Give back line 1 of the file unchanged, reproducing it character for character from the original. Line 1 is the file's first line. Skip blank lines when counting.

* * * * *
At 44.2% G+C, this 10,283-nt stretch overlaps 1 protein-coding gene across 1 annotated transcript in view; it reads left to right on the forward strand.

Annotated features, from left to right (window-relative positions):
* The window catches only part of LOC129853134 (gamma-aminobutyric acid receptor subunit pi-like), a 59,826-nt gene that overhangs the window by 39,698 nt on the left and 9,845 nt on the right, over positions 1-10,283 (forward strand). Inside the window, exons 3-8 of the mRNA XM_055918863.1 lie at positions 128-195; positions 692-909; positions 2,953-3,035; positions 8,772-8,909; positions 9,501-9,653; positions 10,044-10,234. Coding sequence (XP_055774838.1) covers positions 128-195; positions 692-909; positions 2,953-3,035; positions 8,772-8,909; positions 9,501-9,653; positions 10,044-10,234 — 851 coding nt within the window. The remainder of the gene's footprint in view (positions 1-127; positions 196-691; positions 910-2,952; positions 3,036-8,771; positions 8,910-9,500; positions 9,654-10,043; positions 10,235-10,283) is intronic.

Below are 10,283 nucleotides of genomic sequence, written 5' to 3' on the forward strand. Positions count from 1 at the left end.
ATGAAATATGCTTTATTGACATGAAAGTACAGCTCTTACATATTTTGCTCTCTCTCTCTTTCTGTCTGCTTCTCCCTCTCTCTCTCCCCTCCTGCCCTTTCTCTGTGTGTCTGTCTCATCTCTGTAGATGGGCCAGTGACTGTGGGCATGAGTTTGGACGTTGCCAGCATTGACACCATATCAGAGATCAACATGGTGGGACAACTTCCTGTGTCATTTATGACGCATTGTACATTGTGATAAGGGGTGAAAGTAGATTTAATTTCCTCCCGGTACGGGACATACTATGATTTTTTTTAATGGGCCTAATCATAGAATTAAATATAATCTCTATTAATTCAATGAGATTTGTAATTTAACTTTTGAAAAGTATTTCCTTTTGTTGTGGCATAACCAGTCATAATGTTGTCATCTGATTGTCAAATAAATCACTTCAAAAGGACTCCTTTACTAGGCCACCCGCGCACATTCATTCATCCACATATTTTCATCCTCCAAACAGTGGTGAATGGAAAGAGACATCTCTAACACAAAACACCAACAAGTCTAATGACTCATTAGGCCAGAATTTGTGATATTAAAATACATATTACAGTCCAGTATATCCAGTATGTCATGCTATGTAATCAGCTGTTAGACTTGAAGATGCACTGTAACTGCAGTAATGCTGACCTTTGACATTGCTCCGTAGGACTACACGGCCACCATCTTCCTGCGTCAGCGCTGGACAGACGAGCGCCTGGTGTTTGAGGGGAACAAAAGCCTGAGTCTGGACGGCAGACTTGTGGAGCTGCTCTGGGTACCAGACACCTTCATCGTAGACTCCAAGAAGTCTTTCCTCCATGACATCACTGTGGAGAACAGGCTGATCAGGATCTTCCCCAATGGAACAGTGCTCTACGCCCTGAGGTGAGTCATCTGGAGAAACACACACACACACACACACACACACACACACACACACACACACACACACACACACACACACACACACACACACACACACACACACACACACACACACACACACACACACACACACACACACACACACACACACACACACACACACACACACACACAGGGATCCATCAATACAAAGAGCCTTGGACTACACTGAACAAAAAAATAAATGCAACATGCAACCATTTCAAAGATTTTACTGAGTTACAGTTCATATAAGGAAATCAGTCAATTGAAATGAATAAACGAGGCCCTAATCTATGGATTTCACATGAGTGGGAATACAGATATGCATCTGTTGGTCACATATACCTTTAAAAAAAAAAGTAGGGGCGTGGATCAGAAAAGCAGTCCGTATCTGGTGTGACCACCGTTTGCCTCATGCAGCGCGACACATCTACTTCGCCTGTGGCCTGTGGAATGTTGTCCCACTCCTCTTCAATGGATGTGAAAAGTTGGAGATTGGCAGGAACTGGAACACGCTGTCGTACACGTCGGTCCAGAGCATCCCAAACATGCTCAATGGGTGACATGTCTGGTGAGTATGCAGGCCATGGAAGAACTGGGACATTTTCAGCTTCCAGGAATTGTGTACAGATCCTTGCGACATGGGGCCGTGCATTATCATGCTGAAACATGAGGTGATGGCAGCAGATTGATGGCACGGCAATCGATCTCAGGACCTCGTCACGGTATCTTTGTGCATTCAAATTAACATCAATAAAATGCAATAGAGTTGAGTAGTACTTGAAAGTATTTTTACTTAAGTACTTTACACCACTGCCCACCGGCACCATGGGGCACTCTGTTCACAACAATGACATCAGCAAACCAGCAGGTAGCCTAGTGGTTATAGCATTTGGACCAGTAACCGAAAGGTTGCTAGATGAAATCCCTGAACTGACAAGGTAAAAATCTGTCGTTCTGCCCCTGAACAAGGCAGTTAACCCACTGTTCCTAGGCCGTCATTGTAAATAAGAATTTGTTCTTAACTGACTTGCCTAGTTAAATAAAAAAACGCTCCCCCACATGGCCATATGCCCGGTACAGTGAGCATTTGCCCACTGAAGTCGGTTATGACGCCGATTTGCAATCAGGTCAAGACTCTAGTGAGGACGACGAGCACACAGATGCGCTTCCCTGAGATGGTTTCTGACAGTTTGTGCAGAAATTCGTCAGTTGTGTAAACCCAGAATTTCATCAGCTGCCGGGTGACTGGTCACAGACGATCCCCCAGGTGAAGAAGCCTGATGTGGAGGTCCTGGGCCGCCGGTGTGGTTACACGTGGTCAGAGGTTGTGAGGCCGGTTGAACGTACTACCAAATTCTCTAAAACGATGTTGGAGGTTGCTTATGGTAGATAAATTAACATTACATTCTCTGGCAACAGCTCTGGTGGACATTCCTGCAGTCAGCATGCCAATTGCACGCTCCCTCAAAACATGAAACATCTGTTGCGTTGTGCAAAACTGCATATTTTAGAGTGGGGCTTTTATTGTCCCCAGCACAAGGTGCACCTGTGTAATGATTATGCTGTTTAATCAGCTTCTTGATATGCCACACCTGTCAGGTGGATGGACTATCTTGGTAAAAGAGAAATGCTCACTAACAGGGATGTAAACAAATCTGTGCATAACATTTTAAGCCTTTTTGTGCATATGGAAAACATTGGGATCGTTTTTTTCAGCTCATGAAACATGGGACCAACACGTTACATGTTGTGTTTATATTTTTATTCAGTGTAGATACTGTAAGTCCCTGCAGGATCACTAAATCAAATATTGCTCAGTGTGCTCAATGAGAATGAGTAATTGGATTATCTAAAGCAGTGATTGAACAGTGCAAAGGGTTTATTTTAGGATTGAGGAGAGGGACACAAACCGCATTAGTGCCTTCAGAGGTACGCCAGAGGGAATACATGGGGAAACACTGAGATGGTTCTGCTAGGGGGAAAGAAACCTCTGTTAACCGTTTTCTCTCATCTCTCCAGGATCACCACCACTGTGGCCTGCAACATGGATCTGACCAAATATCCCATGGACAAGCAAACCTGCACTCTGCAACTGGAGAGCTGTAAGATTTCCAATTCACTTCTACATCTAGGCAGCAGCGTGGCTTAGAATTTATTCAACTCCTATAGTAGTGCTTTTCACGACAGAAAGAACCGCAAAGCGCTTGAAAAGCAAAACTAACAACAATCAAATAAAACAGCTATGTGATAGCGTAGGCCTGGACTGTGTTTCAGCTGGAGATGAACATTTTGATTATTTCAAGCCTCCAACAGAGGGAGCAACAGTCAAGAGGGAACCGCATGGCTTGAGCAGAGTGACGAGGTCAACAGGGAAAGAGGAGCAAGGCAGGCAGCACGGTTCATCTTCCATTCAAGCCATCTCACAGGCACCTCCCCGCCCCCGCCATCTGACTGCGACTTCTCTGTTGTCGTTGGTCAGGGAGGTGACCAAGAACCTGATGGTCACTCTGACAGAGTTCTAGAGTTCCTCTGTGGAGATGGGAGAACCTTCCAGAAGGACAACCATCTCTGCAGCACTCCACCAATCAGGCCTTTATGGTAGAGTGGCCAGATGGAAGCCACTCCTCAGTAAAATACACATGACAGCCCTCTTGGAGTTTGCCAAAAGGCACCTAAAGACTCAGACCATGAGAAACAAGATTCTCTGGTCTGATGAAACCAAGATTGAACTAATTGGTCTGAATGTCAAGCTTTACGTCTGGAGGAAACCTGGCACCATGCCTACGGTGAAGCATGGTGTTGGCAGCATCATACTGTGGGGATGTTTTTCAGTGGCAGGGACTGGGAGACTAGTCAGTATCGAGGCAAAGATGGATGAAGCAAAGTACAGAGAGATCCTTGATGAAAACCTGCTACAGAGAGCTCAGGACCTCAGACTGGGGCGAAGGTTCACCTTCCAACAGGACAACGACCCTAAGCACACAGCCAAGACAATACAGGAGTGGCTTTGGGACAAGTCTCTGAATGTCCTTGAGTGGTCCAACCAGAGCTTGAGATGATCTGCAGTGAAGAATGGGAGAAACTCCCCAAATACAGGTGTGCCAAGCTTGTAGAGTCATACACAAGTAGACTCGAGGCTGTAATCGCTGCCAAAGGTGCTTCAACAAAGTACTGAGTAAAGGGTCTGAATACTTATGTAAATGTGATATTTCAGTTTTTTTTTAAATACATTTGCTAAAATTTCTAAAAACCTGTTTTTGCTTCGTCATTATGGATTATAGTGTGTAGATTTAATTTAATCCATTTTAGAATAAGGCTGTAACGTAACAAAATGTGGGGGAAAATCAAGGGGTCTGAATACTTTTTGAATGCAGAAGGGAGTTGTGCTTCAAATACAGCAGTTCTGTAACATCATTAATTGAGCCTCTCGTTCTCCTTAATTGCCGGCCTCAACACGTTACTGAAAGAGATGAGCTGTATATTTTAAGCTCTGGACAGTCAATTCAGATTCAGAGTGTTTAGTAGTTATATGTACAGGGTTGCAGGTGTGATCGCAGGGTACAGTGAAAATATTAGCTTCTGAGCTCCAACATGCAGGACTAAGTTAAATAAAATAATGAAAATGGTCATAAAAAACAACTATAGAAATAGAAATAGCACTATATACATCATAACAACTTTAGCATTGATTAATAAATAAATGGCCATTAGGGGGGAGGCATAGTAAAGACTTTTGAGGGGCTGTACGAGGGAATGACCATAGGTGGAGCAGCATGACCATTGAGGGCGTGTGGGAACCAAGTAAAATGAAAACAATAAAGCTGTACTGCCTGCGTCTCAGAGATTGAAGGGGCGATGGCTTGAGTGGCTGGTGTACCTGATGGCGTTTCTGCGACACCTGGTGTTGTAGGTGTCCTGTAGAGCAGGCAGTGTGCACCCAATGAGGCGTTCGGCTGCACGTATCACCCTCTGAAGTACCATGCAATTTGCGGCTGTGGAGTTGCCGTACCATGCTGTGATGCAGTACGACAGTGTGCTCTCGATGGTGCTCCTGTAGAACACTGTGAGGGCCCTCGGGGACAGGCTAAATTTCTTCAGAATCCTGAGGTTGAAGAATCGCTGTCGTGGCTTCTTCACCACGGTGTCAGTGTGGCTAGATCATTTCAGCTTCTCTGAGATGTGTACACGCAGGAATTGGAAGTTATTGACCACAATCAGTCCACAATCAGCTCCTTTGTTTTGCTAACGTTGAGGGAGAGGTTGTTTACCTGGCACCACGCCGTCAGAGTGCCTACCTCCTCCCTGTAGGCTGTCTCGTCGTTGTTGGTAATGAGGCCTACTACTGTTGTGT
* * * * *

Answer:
At 44.2% G+C, this 10,283-nt stretch overlaps 1 protein-coding gene across 1 annotated transcript in view; it reads left to right on the forward strand.